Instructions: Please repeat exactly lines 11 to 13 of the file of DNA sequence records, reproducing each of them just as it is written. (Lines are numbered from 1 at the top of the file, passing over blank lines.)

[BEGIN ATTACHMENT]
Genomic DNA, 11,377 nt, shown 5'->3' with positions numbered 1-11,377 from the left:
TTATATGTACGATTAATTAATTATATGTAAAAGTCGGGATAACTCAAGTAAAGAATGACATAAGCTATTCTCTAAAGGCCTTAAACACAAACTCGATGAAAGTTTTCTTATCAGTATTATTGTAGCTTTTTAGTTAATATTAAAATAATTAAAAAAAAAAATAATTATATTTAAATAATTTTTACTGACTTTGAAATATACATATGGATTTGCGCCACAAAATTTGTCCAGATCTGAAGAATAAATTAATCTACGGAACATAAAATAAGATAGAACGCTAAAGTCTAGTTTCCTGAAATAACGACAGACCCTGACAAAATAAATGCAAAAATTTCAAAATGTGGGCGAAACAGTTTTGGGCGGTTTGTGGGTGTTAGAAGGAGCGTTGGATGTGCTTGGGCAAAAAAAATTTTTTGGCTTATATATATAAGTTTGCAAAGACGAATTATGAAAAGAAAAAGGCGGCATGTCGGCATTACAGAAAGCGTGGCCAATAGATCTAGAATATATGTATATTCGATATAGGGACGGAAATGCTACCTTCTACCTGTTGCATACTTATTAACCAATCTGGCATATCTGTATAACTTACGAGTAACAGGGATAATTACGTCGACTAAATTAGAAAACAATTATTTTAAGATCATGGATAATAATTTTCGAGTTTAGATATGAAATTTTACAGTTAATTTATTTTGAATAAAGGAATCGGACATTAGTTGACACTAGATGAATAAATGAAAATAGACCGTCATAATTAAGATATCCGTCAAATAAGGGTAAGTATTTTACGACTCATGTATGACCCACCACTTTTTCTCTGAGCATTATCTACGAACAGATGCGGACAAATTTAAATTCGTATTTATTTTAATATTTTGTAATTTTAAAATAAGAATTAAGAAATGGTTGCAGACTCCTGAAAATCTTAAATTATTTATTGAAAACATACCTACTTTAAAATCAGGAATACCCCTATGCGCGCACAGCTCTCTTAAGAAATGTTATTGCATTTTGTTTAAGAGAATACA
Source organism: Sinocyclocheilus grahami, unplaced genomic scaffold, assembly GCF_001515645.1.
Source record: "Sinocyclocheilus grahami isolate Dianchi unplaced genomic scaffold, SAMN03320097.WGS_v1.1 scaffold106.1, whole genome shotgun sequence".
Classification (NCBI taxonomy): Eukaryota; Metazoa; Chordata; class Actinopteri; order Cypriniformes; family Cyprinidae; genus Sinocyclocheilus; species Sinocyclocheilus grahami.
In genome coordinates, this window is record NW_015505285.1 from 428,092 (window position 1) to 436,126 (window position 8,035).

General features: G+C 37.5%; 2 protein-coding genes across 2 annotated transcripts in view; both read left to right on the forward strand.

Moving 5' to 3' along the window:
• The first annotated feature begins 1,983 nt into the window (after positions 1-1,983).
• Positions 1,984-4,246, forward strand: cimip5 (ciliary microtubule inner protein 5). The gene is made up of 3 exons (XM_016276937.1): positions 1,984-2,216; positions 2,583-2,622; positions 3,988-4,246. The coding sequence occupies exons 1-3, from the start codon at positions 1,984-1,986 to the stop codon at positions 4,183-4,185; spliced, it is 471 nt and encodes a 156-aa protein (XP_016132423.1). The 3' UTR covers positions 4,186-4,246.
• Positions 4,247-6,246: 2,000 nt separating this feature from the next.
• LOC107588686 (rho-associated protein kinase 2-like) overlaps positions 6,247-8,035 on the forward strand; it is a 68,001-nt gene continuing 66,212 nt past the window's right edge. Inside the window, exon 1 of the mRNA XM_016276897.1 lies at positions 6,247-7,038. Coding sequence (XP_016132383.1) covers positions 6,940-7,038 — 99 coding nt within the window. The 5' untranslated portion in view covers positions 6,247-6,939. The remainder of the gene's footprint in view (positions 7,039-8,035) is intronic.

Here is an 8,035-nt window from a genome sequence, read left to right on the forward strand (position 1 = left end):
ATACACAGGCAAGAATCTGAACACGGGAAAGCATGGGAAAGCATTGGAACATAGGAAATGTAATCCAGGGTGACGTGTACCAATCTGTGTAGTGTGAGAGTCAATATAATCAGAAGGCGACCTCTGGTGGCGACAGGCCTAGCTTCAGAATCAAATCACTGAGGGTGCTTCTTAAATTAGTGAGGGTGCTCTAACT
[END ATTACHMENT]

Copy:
• Positions 4,247-6,246: 2,000 nt separating this feature from the next.
• LOC107588686 (rho-associated protein kinase 2-like) overlaps positions 6,247-8,035 on the forward strand; it is a 68,001-nt gene continuing 66,212 nt past the window's right edge. Inside the window, exon 1 of the mRNA XM_016276897.1 lies at positions 6,247-7,038. Coding sequence (XP_016132383.1) covers positions 6,940-7,038 — 99 coding nt within the window. The 5' untranslated portion in view covers positions 6,247-6,939. The remainder of the gene's footprint in view (positions 7,039-8,035) is intronic.

Here is an 8,035-nt window from a genome sequence, read left to right on the forward strand (position 1 = left end):